Excerpts of Report
……………The attack helicopters’ mission is to provide an aerial umbrella and proximate airborne assistance to ground forces as they engage in operational activities. The operations during the Second Intifada entailed dif cult battles against guerrilla forces in densely populated urban centers. The urban terrain limits the infantry forces’ mobility and observational capabilities.34 To this extent, Apaches have many advantages: repower of great intensity, concentration and precision, and observation capabilities, including thermal night visions systems (e.g., FLIR, the Forward Looking Infra- Red system). Connecting helicopters’ operational components with the ground forces resulted in doubling the power of any unit operating in any delimited location.35
In the dif cult, complex warfare against terrorists, attack helicopters earn maximal media exposure. In April 2002, a BBC report presented Israel’s war on terrorism, including the targeted assassinations of terrorists by attack helicopters. The report implied that one of the ways to eliminate a wanted terrorist is by ambush. The report showed the classical method, i.e., ambush by infantry, as well as the innovation used by the IDF is the elimination of wanted terrorists by ambush by attack helicopter.36
Despite the drawbacks of using attack helicopters, especially their high cost, they do represent an offensive platform. Attack helicopters improved the IDF’s offensive capabilities in guerrilla warfare and reduced the number of potential casualties in urban areas. The helicopters’ daily activities resulted in constant pressure on the guerrilla units. Generally and historically speaking, one may say that the more the side confronting guerrilla warfare and/or terrorism engages in offensive strikes, the more the guerrillas are forced into defensive positions, thus resulting in a decrease of their attack capabilities.37 It may be that a drop in operational capabilities will, to one extent or another, damage the guerrilla forces’ ability to achieve their political ends.38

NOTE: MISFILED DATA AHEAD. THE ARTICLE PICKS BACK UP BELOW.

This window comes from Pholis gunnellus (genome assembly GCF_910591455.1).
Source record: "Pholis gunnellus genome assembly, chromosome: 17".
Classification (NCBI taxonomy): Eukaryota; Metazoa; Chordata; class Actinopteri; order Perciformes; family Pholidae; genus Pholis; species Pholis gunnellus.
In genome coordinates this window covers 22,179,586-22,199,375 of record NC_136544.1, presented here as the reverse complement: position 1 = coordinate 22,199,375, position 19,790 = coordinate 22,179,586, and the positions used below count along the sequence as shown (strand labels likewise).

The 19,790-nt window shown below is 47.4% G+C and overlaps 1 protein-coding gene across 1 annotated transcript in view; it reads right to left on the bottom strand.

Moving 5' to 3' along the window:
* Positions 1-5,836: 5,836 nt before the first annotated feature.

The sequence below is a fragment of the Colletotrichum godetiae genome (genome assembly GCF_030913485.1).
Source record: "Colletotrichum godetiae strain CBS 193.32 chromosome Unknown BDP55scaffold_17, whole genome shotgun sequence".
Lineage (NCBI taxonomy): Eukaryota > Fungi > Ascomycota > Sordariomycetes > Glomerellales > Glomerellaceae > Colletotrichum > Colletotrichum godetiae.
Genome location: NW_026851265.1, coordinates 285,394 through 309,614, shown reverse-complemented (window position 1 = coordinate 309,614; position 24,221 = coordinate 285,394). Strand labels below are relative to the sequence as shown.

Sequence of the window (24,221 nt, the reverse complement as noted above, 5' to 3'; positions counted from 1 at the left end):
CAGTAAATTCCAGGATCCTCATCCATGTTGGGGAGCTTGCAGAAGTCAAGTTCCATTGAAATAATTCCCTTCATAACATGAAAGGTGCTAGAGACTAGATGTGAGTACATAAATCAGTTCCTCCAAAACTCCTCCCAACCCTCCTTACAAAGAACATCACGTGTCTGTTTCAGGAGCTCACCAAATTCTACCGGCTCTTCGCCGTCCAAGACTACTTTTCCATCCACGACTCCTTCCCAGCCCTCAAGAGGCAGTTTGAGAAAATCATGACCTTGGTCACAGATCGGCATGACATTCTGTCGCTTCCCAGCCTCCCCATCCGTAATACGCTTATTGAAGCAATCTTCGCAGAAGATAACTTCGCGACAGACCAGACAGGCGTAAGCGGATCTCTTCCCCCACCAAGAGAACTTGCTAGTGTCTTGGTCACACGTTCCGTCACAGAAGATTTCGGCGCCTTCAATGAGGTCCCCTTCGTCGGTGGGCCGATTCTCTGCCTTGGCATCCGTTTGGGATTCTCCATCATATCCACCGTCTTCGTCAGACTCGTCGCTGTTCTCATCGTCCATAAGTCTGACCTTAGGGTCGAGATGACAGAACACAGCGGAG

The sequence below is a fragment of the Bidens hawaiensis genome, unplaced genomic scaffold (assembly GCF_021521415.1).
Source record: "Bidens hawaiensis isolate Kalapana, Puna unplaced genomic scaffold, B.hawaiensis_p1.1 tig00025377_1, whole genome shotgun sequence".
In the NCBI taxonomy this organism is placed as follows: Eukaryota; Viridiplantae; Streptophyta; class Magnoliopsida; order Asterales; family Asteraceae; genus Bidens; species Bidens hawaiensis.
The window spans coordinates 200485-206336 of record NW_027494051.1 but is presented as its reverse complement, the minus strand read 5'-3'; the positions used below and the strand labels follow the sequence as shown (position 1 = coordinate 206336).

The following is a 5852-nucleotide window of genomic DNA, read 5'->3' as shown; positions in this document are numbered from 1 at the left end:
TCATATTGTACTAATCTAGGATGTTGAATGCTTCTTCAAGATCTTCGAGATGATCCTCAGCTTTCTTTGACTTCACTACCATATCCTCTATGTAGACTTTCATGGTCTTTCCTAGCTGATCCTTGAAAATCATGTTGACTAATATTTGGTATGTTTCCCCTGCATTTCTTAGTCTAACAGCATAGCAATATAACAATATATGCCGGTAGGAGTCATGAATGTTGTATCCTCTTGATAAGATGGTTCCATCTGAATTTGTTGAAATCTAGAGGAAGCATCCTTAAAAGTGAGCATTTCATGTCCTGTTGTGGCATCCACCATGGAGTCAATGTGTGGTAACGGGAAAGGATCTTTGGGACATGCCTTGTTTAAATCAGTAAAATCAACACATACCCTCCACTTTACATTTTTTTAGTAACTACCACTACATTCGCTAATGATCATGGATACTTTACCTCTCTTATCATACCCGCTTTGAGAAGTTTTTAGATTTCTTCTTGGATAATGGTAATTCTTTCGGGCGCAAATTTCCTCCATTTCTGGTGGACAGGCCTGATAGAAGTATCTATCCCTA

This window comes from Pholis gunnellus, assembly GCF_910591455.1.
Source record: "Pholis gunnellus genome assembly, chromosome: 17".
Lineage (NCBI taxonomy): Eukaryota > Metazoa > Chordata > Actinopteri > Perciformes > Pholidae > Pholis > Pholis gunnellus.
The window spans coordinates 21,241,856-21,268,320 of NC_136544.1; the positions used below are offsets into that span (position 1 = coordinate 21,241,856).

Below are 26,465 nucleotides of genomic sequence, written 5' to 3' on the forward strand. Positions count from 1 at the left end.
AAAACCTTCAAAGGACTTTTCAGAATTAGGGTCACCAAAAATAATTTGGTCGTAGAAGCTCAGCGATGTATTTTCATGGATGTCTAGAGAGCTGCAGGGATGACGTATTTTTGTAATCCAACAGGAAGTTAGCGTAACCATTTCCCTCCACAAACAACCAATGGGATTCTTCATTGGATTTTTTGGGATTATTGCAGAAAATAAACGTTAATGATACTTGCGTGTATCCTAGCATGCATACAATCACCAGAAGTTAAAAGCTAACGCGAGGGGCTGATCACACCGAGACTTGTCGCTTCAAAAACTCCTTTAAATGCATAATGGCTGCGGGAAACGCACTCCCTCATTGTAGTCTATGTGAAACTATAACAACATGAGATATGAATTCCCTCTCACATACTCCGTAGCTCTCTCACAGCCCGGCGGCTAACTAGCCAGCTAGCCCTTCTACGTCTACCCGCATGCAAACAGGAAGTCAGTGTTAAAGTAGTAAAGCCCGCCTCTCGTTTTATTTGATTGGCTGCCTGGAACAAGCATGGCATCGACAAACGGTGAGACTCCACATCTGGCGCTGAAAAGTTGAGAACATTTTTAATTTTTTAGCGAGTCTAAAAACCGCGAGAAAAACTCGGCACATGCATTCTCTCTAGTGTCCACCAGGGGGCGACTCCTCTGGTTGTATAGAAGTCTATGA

The uniqueness of the IDF’s deployment of attack helicopters, as discussed herein, lies in using them in designated offensive missions while seizing the initiative in ghting against guerrillas and/or terrorists. In order to further highlight the Israeli uniqueness it is necessary to examine the attack helicopter’s function in the United States and Great Britain’s ght against guerrillas and/or terrorists until 2001.
The literature dealing with Great Britain and the United States’ Special Forces and counterterrorism units shows that the helicopters’ primary function is to land masses of troops and provide proximate airborne support, i.e., the traditional roles of helicopters as developed in the 1950s. Other than some technological innovation (the introduction of more modern helicopter models), there has been no operational innovation in the deployment of attack helicopters in Western nations.39
There is no evidence that the British used attack helicopters against high-quality human targets of the Irish Republican Army. Unlike what is commonly thought, the war against the IRA took place not only in the large cities of Northern Ireland but also in rural settings. The war against the Irish underground saw the participation of the army, police and the 22nd Regiment of the Special Air Service.40
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